• I started to read more about training plans, so I became less reliant on the miCoach website.
So, having got what I needed from Pacer, I evolved to the miCoach Zone. It is basically a small watch–like device that speaks to the heart rate monitor and shows you colored lights to give you real–time feedback on the heart rate zone you are in. You could hit the button for the actual heart rate and it it had a stopwatch to time your run. Find out more about it here. It may be discontinued in the US.

The Pros in the beginning...
  • I got to wear less equipment. Much less bulk.
  • I got real–time heart rate feedback although it took a long time to calibrate it and get it to operate the way I wanted it to.
  • I got really tuned into my heart rate and learned how to tell what heart rate zone I was running in just from the way I felt. A really valuable skill.
The Cons as I evolved as a runner...
  • I lost the ability to capture stride rate information.
  • I still didn't have any GPS data and monitoring pace was a pain.
  • I didn't enjoy having a heart monitor strap on. I wanted to run with even less.
  • I felt like I had learned the ability to run in safe heart rate zones and wanted to focus more on distance and pace.

So, having taught myself to understand my body a little better, I decided that I'd let go of heart rate and get a watch for GPS mapping, so that I could capture distance and pace effortlessly. I was tracking all my miles on, so it was important to choose a watch that could synch with that site. After some research, I went with the Nike SportWatch GPS powered by TomTom. I didn't need all the bells and whistles of many of the GPS watches.

The Pros...
  • It is a lot less bulky than other GPS watches.
  • Navigation through the menus is unbelievably simple.
  • The number are huge and you can control what is showing. I don't wear contacts and I run without glasses, so this is huge for me. Sometimes I have distance be the dominant visual—sometimes pace. 
  • You hit the watch to turn on the back light. A very easy interaction while running in the dark.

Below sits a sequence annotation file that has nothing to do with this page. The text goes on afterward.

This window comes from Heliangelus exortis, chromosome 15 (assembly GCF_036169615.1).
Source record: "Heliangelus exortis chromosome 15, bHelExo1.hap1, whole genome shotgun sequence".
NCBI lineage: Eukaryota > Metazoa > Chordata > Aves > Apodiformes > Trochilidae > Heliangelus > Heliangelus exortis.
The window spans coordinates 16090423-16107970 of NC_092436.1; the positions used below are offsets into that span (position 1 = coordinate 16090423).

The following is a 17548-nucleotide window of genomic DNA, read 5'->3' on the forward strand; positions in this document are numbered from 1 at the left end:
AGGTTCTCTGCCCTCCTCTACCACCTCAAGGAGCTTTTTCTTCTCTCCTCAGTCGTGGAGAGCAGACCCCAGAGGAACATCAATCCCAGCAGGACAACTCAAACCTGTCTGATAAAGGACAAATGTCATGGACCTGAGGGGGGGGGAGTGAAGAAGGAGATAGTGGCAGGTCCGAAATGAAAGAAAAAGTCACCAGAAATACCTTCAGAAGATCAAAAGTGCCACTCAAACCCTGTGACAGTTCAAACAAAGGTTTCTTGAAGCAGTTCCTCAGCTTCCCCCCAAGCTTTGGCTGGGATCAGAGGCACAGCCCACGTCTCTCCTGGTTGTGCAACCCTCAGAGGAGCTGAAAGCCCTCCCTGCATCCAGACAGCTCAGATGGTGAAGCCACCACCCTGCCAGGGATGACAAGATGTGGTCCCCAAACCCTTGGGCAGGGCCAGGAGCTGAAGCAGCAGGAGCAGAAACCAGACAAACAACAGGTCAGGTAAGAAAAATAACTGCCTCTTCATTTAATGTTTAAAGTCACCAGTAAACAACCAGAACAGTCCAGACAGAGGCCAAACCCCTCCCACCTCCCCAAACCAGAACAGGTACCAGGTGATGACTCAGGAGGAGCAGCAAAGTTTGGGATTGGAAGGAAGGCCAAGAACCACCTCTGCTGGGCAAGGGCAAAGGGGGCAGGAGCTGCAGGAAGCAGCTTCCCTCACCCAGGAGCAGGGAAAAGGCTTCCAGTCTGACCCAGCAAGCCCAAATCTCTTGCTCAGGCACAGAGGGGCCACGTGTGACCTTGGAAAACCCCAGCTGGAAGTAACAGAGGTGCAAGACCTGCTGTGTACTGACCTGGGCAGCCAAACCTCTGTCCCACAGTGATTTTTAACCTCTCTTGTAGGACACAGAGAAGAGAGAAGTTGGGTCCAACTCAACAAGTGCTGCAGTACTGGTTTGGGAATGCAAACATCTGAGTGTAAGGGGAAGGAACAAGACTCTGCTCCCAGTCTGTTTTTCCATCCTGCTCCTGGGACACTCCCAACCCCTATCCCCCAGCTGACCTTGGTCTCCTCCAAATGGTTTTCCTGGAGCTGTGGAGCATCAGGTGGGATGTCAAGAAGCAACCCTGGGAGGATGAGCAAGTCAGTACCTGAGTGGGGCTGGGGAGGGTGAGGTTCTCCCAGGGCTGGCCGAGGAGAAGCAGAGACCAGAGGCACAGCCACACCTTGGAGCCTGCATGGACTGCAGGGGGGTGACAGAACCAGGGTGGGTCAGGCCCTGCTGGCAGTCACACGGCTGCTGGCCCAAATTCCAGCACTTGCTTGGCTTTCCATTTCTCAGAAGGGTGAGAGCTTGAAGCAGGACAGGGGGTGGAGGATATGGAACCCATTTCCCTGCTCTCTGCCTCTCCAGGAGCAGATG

• The USB is right in the strap. You don't have to use other cables.
  • I have found the GPS to be pretty reliable. I have a reasonable amount of confidence in the data.
  • It can connect to heart rate and stride sensor. I'd like to start using a stride sensor again.
  • It has other features like auto laps, stopwatch and all sorts of things I use occasionally.
  • It uploads everything to Nike+ website.
  • It shows messages begging you to run with it when you take time off. Just a bit of fun.
The Cons...
  • It relies on the application on the computer too much although some of the latest updates moved functions to the watch too.
  • It was a little slow connecting to satellites in the beginning but a software update made it better.
  • I do not like that the data is so controlled by Nike. So typical of them. I use DailyMile and wish that I didn't have to upload to Nike+ site before synching with DailyMile. I don't like the Nike+ site and don't want to use it.
  • I do not like Nike forcing people to buy their Nike+ ready shoes in order to use a stride sensor. So pathetic. It's this type of thing that makes me avoid products by this brand.

So, that's about it. I used technology to help me learn some things about running and my body and once I felt more confident, I downsized to one piece of equipment. If I run on a treadmill or I run a familiar route just for the joy of it, I don't even bring the watch. I'd love to get down to a pair of shoes and shorts Anton style but that's a bit obnoxious when you are running in a major city. As far as websites are concerned, I am forced to deal with Nike+ but I spend most of my time on DailyMile. It's a nice, simple and social site. Feel free to become a friend.